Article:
“” data-img-url=”https://static1.simpleflyingimages.com/wordpress/wp-content/uploads/2022/10/Airbus_A330-223_Hong_Kong_Airlines_AN2167253.jpeg” data-modal-container-id=”single-image-modal-container” data-modal-id=”single-image-modal”>

Airbus_A330-223,_Hong_Kong_Airlines_AN2167253

The Hong Kong Tourism Board estimates that more than HK$100 million ($12.74 million) will be needed for separate efforts to attract worldwide visitors to Hong Kong. Photo:  Shimin Gu via Wikimedia Commons

Possible problems in the market

Hong Kong’s Tourism Board would handle the advertising campaigns, which stated that the first phase of the global advertising campaign would focus on Asia and other short-haul markets. The prospects of this phase are relatively bright, except that China is one of Hong Kong’s most critical short-haul markets, which means that the number of inbound visitors to Hong Kong will still be significantly impacted. And until the mainland reopens, the tourism board will postpone large-scale promotions directed at China.

Since the short-haul markets are seemingly impacted due to China, it seems more plausible that Hong Kong could rely on international markets. Unfortunately, even the global market might prove challenging for the Asian city, as even though some foreign airlines have emphasized interests and resumed flight services, most have yet to. Although the main problem is because of the country’s regulations, other reasons, such as the closure of Russian airspace and unprofitability, exist for airlines such as Virgin Atlantic, which has entirely ceased all flights to Hong Kong.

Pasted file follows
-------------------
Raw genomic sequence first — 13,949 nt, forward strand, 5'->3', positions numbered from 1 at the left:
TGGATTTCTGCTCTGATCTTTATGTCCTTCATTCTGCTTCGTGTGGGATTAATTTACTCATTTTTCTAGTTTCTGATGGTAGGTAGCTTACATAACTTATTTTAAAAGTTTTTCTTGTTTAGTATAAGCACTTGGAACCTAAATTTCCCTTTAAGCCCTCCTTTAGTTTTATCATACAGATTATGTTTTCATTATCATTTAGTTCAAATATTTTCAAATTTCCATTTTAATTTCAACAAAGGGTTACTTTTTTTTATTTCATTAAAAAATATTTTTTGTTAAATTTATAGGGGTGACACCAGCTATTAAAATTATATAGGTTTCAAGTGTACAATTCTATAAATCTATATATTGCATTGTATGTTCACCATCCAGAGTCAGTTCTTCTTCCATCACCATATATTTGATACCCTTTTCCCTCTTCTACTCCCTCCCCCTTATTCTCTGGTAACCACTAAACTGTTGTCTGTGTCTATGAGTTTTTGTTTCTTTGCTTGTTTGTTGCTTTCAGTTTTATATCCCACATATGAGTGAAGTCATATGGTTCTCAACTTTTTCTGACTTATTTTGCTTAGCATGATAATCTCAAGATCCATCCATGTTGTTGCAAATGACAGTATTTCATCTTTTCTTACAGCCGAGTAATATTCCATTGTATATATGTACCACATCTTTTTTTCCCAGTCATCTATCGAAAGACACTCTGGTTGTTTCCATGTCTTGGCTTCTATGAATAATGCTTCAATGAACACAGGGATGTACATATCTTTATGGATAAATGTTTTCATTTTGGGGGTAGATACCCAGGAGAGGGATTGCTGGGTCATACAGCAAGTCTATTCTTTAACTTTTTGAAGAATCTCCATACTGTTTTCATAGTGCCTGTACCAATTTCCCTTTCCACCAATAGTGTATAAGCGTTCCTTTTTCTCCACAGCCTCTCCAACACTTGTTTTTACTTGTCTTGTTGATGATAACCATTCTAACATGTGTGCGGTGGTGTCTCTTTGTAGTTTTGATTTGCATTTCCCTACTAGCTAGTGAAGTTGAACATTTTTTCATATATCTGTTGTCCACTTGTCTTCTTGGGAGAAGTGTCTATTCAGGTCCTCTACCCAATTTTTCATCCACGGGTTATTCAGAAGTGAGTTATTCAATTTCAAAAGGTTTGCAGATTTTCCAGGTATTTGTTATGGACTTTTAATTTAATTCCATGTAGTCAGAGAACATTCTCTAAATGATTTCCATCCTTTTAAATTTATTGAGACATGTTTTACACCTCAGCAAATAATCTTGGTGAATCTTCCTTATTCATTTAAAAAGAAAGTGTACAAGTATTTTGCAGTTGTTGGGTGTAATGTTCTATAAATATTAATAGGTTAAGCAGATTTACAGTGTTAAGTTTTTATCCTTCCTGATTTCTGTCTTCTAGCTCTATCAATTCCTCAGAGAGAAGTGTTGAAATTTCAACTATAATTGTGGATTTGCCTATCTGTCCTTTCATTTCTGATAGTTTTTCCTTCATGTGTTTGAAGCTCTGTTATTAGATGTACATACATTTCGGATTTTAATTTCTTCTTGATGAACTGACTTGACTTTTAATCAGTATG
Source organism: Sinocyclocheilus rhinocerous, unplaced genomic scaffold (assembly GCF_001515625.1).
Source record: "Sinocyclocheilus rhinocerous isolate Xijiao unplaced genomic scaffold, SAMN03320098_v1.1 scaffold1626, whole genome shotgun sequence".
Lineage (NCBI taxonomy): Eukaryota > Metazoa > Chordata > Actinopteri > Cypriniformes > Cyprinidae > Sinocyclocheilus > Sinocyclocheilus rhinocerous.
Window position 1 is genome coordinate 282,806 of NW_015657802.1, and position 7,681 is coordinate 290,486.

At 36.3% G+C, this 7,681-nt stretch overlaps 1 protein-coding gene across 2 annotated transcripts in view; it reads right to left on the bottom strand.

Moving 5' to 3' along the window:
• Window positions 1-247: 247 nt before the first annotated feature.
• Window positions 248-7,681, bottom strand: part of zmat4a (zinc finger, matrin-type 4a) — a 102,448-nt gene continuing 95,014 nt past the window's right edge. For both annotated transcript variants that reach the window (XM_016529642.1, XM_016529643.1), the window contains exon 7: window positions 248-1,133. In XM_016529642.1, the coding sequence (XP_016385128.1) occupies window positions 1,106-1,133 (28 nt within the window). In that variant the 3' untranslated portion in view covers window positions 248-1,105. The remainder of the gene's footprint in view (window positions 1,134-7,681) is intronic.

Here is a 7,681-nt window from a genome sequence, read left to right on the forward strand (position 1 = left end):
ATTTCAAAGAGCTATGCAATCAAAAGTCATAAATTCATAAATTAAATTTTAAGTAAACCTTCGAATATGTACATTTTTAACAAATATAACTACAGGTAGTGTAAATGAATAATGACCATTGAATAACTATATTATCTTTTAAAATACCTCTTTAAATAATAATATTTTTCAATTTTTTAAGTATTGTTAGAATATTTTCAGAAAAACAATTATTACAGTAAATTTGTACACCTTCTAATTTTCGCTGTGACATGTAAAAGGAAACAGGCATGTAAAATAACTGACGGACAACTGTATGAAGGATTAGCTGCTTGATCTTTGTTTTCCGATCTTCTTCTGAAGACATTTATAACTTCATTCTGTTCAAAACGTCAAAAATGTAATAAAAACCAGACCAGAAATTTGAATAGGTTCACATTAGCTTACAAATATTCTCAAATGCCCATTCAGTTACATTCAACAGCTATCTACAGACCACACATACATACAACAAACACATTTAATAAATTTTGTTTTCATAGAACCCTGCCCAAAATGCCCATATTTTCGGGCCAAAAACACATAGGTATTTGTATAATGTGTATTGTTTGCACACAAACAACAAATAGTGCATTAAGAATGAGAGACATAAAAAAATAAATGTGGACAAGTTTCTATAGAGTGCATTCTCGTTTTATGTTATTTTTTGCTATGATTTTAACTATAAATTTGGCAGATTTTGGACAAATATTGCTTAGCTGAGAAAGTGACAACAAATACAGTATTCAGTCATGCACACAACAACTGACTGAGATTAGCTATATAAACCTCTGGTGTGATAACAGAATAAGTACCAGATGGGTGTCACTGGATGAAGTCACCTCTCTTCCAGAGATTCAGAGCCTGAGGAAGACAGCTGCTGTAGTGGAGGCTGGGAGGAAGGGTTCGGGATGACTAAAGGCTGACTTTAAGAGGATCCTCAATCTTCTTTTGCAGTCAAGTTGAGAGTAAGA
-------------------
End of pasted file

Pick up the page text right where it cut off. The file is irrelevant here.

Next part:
The question then remains whether other airlines might follow suit with the British carrier. If not, what would the demand for Hong Kong be like even if all restrictions are lifted, and more international carriers resume flights? The tourism board also understands that the global market will depend on whether foreign airlines wish to resume and further want or have the justifiable means to increase flights to Hong Kong.

Cathay Pacific Airbus A350-900

The tourism board further acknowledges that other countries, which have reopened much earlier, would have been busy boosting their tourism numbers, meaning that Hong Kong would face even more demanding challenges in attracting global visitors. Photo: Cathay Pacific

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Bottom line

According to the airport authority, not all the free airline tickets will be for inbound tourists, as some will be given to outbound passengers, while others will be distributed via third-party travel agents. Considering how Hong Kong is pretty close to removing all pandemic-related restrictions, the tourism board expects to launch the advertising campaigns for the initiative in early 2023.

Even with the foreseen turbulence of attracting visitors back to the city, it’s pretty hard for anyone to resist a free airline ticket, so perhaps the odds might be in Hong Kong’s favor. And while it might not get the city’s tourism numbers anywhere close to pre-pandemic levels, it is still quite a jumpstart for its recovery.

Source: simpleflying.com